There is excellent Chinese art within public collections in Australia, ranging in date from the Shang dynasty (c 1700 - 1027 BCE) through to the present, and representing a wide range of media. Collections are extremely varied, reflecting a combination of formal acquisition policies and the specialist interests and ambitions of diverse curators, collectors, and donors. This talk is an overview of the strengths of different public art collections and the people responsible from the first examples of Chinese art acquired by a public collection —the National Gallery of Victoria in 1867 — through to the present. The talk will present the shifts in collecting over the decades: from late 19th/early 20th century collecting through to the 1960s-80s to the 1990s and beyond when contemporary art acquisitions and exhibitions have become the focuses for most institutions. Different collections have different emphases, shaped by funding and policy as well as the scholarship and collecting passions of individual afficionados. Selected major acquisitions will be shown in this talk: many have been purchases, but some have been single outstanding donations. Institutions have been enriched with the distinctive, sometimes idiosyncratic, collections formed by individuals: from the bequest of George (‘Chinese’) Morrison (1862-1920) to the NGV in 1921; to the Peter Townsend (1940-2006) collection sale of Chinese woodcuts to NGA in 1985; the Alistair Morrison (1915-2009) gift of Chinese toggles to the Powerhouse in 1992 (currently on show at the Chau Chak Wing Museum); and the Dr James Hayes (1930-2023) gift of calligraphies to the Art Gallery of New South Wales in 2003. A wide variety of contemporary Chinese art, by Chinese and Chinese-Australian artists, is being collected by institutions through purchase from an artist or dealer; from art fairs and exhibitions such as Biennales (local and overseas); through artist commissions and through dedicated funds such as the Kenneth Myer (1921-1992) fund for contemporary Asian art at the QAGOMA. The result is a dynamic and stimulating presentation of cultural identity and future directions that enriches our lives as well as giving depth and continuation to public collections.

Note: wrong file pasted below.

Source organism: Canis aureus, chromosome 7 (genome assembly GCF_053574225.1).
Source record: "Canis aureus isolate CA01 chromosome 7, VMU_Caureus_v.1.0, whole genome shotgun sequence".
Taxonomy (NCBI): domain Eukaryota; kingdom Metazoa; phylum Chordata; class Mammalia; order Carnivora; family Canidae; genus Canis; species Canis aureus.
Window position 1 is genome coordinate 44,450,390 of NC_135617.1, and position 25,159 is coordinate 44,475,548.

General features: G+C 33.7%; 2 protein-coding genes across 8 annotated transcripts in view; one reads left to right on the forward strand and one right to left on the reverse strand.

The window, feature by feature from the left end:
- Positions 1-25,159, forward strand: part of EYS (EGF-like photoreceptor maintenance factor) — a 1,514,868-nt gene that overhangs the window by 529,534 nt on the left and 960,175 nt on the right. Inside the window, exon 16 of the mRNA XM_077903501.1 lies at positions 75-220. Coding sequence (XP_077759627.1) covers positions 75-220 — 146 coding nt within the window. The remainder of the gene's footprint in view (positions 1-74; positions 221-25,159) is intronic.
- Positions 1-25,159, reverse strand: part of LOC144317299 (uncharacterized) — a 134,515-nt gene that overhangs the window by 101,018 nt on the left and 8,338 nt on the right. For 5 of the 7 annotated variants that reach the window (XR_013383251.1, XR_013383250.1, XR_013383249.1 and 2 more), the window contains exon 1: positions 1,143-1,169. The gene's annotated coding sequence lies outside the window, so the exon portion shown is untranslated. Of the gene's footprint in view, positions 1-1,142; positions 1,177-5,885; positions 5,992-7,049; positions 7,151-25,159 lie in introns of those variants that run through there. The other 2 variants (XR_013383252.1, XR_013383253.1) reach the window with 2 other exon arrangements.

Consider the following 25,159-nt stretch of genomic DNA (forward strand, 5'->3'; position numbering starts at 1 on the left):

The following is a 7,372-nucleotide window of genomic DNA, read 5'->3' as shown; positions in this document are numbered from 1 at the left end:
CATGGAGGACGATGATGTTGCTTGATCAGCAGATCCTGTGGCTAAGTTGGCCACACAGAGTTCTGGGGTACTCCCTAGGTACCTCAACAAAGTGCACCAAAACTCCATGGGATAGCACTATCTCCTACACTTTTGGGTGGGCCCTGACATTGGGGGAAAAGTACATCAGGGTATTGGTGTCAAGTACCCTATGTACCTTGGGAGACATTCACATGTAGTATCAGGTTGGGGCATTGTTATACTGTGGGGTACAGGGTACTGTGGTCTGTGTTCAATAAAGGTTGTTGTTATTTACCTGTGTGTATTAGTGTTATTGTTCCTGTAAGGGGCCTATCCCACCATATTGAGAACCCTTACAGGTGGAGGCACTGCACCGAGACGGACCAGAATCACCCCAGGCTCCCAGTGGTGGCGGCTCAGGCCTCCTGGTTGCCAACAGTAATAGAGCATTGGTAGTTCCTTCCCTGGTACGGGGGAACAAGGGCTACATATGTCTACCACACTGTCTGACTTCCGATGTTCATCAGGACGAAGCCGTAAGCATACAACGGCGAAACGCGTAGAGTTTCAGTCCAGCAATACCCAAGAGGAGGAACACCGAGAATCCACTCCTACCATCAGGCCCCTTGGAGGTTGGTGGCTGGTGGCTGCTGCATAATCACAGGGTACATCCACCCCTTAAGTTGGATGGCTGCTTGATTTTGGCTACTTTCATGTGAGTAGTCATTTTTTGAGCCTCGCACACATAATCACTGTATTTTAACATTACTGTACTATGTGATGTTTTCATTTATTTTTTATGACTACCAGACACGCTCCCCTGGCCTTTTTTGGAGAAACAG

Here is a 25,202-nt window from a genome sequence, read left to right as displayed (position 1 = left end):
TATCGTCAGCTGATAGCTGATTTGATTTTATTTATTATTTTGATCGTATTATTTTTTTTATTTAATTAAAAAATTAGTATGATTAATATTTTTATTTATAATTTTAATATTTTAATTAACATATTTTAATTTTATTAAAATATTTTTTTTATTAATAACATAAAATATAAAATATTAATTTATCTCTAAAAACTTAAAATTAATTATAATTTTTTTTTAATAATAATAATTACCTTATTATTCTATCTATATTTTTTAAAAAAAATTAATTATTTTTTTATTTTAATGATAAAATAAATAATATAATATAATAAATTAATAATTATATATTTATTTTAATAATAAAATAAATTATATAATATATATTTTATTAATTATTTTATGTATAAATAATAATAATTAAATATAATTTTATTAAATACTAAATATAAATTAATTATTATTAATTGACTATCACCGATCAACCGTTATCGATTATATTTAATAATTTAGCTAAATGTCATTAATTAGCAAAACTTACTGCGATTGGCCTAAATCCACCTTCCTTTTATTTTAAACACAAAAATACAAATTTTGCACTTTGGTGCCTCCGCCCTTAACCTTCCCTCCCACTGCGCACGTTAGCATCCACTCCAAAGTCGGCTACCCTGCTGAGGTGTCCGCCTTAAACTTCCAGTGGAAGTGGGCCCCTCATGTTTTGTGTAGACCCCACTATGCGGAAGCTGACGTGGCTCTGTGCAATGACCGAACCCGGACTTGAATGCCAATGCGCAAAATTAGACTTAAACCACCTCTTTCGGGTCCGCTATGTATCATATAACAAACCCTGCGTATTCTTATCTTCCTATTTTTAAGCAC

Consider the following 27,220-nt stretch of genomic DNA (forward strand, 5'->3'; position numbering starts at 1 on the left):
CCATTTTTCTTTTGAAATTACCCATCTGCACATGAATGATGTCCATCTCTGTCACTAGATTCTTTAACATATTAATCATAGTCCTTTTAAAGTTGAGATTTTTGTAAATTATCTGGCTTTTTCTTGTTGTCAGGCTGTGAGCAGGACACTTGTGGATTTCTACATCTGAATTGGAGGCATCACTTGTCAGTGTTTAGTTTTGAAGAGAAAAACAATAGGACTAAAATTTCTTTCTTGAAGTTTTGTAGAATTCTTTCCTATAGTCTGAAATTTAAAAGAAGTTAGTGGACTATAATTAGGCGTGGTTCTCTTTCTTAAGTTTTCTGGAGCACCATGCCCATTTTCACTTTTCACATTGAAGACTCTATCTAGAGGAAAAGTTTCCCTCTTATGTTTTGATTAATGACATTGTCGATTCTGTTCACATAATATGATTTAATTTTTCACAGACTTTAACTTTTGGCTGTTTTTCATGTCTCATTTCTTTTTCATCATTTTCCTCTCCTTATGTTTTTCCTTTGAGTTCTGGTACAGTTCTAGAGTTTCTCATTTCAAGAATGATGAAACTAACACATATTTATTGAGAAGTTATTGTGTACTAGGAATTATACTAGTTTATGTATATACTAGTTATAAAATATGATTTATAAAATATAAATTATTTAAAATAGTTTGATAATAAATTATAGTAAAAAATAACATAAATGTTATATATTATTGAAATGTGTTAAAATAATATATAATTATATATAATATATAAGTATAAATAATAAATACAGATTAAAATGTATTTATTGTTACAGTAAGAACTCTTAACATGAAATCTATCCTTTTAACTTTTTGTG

About the Speaker
Jackie Menzies OAM was Head of Asian Art at the Art Gallery of New South Wales for over 30 years, from 1980-2012. During that time she was responsible for the acquisition and display of the Gallery’s Asian collections, as well as overseeing the installation of those collections in two new extensions to the Asian galleries: one in 1990, the other in 2003. She was Editor of the Asian Collection Handbook and Asian Collections, publicationsproduced to coincide with each new extension. She was responsible for numerous other publications, lectures and exhibitions related to the Chinese collections of the Gallery, as well as initiating and/or contributing to various exhibitions of Chinese art from other collections. Exhibitions in which she has been involved at the Gallery include CELESTIAL SILKS, Chinese religious and court textiles (2004; with Judith Rutherford et al); BUDDHA, Radiant Awakening (2001, with Adrian Snodgrass); The People’s Progress: 20th century Chinese Woodcuts (1996); IMPERIAL CHINA, The Living Past (1992, with Edmund Capon and Yang Yang); Contemporary Chinese Painting from Guangdong (1986); and Late Chinese Imperial Porcelain (1980, with J.H. Myrtle). In 2015 she curated INSPIRED BY BUDDHISM, Contemporary Asian-Australian artists as the opening exhibition at Nantien Institute, Wollongong. Currently she is President of the Asian Arts Society of Australia and in 2019 was editor for the TAASA Review issue Chinese-Australian Artists (vol 28, no.3).